A laboratory experiment shoots an electron to the left at . What is the electron’s speed, as a fraction of c, relative to a proton moving to the right at ?
The electron's speed is .
We have given that a laboratory experiment shoots an electron to the left at .
We have to find the electron’s speed, as a fraction of , relative to a proton moving to the right at .
Frame of Earth :
Frame of Proton :
moves at. In the laboratory frame, the electron's velocity is .
Using, the Lorentz velocity transformation equation,
Therefore the electron's speed is .
Let’s examine whether or not the law of conservation of momentum is true in all reference frames if we use the Newtonian definition of momentum: . Consider an object A of mass 3m at rest in reference frame S. Object A explodes into two pieces: object B, of mass m, that is shot to the left at a speed of c/2 and object C, of mass 2m, that, to conserve momentum, is shot to the right at a speed of c/4. Suppose this explosion is observed in reference frame S′ that is moving to the right at half the speed of light.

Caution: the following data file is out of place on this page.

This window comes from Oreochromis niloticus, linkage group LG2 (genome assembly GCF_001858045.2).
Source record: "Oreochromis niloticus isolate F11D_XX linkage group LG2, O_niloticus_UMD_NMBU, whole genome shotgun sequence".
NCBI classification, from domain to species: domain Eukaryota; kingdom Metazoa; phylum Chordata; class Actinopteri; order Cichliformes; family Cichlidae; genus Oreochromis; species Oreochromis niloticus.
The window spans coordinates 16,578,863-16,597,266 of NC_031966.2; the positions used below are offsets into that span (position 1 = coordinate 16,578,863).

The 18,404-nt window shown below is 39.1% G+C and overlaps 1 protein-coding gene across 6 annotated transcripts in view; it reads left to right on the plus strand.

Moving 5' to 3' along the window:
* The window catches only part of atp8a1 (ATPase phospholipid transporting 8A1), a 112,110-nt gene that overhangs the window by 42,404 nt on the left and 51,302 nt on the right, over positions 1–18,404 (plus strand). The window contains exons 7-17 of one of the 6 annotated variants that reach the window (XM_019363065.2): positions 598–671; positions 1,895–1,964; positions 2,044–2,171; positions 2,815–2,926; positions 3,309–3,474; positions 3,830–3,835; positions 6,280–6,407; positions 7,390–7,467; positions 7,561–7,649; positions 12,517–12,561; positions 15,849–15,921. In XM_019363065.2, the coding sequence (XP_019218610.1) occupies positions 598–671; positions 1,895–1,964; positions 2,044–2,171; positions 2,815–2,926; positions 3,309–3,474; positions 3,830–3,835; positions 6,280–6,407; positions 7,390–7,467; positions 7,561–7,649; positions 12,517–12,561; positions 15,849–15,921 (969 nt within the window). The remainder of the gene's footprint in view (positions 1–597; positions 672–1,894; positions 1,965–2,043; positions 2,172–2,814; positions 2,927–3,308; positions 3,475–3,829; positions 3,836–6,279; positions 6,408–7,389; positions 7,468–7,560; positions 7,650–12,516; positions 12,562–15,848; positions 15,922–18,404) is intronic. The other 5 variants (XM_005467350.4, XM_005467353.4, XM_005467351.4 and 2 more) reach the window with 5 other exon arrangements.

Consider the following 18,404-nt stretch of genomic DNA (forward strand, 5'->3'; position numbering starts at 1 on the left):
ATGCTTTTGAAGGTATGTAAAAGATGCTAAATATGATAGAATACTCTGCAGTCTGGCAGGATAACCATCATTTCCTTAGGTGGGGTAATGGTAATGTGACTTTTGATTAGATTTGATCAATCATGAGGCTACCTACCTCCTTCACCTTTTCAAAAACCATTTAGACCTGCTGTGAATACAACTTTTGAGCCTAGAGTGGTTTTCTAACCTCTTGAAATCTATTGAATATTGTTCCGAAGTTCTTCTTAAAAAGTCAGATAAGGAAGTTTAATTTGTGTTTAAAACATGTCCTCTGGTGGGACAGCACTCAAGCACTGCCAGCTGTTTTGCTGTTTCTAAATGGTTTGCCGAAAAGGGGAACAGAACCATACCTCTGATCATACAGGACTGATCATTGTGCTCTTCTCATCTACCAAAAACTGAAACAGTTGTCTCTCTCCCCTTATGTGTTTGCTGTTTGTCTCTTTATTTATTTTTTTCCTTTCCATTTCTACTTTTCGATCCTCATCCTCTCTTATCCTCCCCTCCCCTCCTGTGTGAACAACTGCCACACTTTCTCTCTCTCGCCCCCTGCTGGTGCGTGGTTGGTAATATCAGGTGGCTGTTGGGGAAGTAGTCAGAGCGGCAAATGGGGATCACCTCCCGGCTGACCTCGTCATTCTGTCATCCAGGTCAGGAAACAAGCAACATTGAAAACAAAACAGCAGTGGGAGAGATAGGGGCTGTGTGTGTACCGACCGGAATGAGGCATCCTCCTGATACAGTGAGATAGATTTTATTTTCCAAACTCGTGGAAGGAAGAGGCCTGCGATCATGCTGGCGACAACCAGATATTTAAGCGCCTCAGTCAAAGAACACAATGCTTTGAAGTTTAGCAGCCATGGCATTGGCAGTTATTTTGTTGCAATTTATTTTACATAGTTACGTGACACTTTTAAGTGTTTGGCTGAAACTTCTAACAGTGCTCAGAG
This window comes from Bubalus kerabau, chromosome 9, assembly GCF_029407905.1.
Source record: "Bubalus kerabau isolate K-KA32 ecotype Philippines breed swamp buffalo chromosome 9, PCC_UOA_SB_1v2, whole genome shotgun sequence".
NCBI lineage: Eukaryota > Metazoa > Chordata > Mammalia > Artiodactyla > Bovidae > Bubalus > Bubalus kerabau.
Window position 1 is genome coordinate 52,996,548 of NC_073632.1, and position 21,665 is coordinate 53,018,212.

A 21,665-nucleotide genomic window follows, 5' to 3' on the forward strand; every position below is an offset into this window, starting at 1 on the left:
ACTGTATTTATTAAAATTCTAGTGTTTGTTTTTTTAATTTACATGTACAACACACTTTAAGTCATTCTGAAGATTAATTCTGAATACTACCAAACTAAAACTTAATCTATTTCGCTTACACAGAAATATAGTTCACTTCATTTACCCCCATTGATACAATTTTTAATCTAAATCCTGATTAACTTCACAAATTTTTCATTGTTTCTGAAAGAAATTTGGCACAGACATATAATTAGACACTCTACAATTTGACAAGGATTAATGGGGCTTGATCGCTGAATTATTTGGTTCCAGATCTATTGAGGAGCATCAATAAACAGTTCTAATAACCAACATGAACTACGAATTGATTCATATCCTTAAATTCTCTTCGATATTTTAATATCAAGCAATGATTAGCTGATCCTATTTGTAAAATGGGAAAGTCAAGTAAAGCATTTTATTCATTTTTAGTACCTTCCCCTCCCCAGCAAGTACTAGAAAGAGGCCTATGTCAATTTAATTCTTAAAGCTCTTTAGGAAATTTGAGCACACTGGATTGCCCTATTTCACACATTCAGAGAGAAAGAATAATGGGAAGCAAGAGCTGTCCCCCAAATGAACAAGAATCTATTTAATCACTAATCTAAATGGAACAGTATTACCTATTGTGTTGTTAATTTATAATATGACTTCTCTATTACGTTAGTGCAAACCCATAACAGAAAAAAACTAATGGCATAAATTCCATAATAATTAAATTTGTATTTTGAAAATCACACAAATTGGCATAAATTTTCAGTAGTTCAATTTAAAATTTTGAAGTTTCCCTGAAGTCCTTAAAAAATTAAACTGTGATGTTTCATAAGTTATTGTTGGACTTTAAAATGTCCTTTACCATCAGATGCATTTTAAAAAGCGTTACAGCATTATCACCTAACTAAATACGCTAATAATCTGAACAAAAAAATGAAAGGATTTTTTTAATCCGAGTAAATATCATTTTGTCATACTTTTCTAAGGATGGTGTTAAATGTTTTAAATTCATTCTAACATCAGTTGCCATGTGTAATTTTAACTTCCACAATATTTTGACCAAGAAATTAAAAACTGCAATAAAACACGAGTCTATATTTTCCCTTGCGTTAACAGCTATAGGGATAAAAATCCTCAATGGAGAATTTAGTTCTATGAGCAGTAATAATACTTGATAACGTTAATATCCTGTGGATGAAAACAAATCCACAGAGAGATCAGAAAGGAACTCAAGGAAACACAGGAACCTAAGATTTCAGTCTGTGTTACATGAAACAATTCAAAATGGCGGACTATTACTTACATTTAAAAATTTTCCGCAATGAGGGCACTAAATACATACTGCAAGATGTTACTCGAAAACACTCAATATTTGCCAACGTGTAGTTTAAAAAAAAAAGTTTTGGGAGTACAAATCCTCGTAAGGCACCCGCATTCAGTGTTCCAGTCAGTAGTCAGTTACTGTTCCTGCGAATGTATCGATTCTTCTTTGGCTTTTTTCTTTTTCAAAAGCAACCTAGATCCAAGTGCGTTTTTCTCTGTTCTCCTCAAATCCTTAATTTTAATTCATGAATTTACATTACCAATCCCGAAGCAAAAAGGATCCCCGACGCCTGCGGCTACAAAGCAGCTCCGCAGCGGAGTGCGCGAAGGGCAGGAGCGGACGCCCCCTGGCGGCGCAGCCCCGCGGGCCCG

a. Use the Lorentz velocity transformation to find the velocity and the Newtonian momentum of A in S′.
b. Use the Lorentz velocity transformation to find the velocities and the Newtonian momenta of B and C in S′.
c. What is the total final momentum in S′?
d. Newtonian momentum was conserved in frame S. Is it conserved in frame S′?
The radioactive element radium (Ra) decays by a process known as alpha decay, in which the nucleus emits a helium nucleus. (These high-speed helium nuclei were named alpha particles when radioactivity was first discovered, long before the identity of the particles was established.) The reaction is , where Rn is the element radon. The accurately measured atomic masses of the three atoms are , , and . How much energy is released in each decay? (The energy released in radioactive decay is what makes nuclear waste “hot.”)
Firecrackers A and B are apart. You are standing exactly halfway between them. Your lab partner is on the other side of firecracker A. You see two flashes of light, from the two explosions, at exactly the same instant of time. Define event 1 to be “firecracker A explodes” and event 2 to be “firecracker B explodes.” According to your lab partner, based on measurements he or she makes, does event 1 occur before, after, or at the same time as event 2? Explain
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